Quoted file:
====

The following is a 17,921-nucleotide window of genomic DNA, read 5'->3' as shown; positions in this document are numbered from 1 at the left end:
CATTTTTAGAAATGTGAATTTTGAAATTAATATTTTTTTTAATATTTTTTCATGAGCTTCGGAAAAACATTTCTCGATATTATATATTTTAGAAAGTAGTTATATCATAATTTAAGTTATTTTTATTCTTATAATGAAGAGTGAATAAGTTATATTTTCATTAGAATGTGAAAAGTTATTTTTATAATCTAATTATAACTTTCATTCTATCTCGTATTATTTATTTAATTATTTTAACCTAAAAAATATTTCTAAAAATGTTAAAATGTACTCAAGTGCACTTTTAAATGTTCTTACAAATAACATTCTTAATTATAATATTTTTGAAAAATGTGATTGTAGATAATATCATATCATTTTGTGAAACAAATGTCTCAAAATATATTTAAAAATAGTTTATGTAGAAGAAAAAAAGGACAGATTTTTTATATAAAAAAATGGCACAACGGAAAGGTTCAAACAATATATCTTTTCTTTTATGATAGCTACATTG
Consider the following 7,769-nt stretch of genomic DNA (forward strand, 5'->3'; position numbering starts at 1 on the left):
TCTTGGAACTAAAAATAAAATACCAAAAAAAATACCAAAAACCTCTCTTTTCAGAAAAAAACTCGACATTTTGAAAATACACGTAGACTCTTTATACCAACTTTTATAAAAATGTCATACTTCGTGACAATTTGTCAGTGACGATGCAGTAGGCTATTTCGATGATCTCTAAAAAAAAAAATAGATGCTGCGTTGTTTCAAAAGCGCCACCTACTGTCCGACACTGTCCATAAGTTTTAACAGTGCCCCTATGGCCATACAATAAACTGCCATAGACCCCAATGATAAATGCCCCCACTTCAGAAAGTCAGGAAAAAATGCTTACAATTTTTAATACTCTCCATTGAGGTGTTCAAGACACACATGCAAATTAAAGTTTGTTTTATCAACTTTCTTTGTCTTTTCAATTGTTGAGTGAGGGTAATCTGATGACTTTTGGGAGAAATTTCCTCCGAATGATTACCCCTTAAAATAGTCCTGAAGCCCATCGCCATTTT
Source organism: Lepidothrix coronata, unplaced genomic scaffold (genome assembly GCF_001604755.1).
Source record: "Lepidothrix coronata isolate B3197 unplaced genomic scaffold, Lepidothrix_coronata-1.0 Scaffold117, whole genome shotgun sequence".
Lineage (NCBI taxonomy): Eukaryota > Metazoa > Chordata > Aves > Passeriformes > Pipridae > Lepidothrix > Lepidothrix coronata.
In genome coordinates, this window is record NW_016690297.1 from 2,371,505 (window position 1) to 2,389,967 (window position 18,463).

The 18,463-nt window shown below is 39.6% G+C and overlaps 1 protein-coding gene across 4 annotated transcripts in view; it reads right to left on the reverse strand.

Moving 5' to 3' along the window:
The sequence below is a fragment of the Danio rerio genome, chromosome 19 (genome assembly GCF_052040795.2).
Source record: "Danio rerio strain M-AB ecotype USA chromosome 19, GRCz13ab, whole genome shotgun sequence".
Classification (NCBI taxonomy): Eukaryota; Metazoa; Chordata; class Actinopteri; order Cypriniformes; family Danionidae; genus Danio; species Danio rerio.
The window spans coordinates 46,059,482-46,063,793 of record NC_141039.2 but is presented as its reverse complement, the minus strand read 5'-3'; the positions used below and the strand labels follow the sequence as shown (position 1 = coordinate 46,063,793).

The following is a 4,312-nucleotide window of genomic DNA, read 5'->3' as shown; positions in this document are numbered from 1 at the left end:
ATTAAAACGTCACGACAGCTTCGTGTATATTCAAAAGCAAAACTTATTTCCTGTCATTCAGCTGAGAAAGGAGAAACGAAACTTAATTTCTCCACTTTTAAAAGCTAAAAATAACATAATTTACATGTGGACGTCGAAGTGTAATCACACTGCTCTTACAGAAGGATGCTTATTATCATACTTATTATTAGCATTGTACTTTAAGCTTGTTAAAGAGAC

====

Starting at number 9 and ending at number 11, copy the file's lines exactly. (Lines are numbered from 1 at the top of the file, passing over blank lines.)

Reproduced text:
The 18,463-nt window shown below is 39.6% G+C and overlaps 1 protein-coding gene across 4 annotated transcripts in view; it reads right to left on the reverse strand.

Moving 5' to 3' along the window:
The sequence below is a fragment of the Danio rerio genome, chromosome 19 (genome assembly GCF_052040795.2).